More about the notion of “free”; We actually all pay the price

“If you aren’t paying for it; you’re the product” is not a modern notion, yet we keep repeating history.

It feels a little ironic to write a post on this notion on a service that comes from folks so closely linked to Twitter, and also on a “share crop” URL vs. my own blog.

It hasn’t been a shock to folks how Twitter is locking in on its content and becoming a company focused on making money through monetizing via a form of advertising versus the other path… the path where they could have been a service bus for the Internet. In that world we would have a pubsub model on top of structured data elements (more Open Graph than 140 characters). Who knows that that world would have looked like, but I am sad that we didn’t get to see.

I just wrote about how awful the NBC Olympic coverage was and it got me thinking about these advertising models. How great it is that we get so much for “free”! In fact, we all pay. We all have to watch commercials and at a large rate… as after all only a subset of value is extracted (and the industry doesn’t even really know). AdWords/AdSense came out of a world where we can measure these things. For every X people who click on ads that deliver some value, how many…. (2000X?) have to see the ads. Google does a pretty decent job of keeping the ads out of the way, so for many of those services you could feel good about that exchange. TV commercials? not for me.

How about Twitter putting more and more ads in play and castrating killing third party experiences? Still too early to call. Twitter has been moving pretty slowly (in a good way) and my feed isn’t swamped yet. Unfortunately we are beholden to their experiments to find a business model that is large enough to satisfy their investors. We can all jump on App.net and try to see if we can make it the HBO of microblog services, but that is a tough ask.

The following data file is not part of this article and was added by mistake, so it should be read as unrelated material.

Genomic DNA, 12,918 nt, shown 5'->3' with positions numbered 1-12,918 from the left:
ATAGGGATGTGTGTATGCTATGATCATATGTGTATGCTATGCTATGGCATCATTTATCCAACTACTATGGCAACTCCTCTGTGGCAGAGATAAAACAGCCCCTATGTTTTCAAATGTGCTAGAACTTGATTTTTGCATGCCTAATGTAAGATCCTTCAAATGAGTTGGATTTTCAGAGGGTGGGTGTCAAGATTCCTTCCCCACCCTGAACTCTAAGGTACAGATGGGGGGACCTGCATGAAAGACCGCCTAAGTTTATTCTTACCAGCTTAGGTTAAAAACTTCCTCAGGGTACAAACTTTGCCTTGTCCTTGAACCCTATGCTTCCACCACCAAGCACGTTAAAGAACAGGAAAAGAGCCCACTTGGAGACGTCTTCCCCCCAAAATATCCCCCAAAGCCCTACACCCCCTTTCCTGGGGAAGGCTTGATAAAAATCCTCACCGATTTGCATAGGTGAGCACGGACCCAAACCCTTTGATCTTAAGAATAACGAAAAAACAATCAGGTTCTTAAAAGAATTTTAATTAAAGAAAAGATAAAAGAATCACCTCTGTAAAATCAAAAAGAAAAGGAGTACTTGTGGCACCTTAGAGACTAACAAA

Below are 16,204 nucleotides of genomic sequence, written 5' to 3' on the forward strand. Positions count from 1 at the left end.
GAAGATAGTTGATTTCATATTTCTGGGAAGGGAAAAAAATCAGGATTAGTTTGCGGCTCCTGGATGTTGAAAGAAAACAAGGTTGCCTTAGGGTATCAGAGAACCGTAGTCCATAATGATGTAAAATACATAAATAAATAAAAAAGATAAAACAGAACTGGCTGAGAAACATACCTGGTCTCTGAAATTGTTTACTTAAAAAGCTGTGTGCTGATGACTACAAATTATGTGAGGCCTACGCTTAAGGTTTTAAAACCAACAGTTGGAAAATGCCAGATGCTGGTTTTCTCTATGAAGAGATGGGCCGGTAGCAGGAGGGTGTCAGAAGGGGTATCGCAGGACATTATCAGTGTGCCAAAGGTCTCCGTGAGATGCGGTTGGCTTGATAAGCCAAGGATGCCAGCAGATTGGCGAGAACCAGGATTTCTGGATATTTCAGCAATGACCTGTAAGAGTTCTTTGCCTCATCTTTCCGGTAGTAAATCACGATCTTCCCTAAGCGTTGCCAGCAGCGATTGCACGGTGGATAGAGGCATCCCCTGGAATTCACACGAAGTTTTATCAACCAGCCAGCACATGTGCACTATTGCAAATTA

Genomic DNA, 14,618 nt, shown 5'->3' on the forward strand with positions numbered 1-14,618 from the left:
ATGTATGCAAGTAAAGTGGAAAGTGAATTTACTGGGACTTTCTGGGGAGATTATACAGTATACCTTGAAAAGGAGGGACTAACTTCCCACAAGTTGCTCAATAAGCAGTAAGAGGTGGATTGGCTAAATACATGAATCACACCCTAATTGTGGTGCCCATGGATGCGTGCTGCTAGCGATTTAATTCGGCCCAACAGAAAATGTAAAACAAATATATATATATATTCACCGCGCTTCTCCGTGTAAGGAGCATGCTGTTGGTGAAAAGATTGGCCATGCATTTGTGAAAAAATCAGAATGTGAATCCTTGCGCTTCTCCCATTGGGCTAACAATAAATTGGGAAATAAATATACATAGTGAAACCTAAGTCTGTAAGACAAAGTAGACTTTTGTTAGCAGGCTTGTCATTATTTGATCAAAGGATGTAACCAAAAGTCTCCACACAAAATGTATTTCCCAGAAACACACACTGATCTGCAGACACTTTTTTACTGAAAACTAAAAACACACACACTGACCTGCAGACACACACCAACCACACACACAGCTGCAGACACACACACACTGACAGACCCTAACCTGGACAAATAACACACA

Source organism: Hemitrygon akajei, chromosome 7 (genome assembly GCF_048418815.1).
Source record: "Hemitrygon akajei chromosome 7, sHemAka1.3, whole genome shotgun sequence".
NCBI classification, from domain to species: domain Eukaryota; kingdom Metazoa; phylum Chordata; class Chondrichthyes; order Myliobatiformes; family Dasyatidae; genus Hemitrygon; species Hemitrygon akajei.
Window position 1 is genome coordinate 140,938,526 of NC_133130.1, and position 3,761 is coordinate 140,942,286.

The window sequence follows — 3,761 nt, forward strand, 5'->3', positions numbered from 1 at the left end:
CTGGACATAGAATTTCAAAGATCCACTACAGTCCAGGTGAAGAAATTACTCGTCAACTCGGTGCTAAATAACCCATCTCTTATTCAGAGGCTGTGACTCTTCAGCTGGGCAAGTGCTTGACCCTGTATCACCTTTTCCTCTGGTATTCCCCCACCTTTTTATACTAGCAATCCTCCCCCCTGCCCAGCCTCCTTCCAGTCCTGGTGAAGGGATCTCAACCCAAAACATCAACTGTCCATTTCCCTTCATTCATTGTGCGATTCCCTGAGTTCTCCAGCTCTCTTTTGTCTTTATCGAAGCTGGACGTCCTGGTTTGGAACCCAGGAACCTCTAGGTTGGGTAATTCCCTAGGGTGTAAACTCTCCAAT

Spreading out the costs can work, but more and more I just want to pay for great experiences that deliver me value (or at least perceived value). That is why I love Kickstarter. What do you think?

Would you have paid $10 for decent Olympics coverage?

The NBC coverage of the Olympics was awful, as has been widely discussed.

The content was delayed, so you ended up knowing half of the results before you got to watch the event. You had the pleasure of hearing sob stories about someone winning their first gold medal before seeing them win it. If an American isn’t in an event, good luck seeing it (other than on the online streams which were buggy as all hell).

It all started so poorly too. All excited to watch the opening ceremony I had to wait until night, and then the ceremony was split up not only by commercials, but with an interview of Phelps. SHOW ME THE CEREMONY PLEASE.

Contrast this to the BBC coverage which has been heralded. How much did it cost the “tax payer”?

People saying BBC #Olympics only cost £5.60 each = 2wks licence. It was surely less: BBC2, BBC4, Radios 1-4, local radio etc all still on…

Would you pay a fiver for BBC level coverage? F* yeah.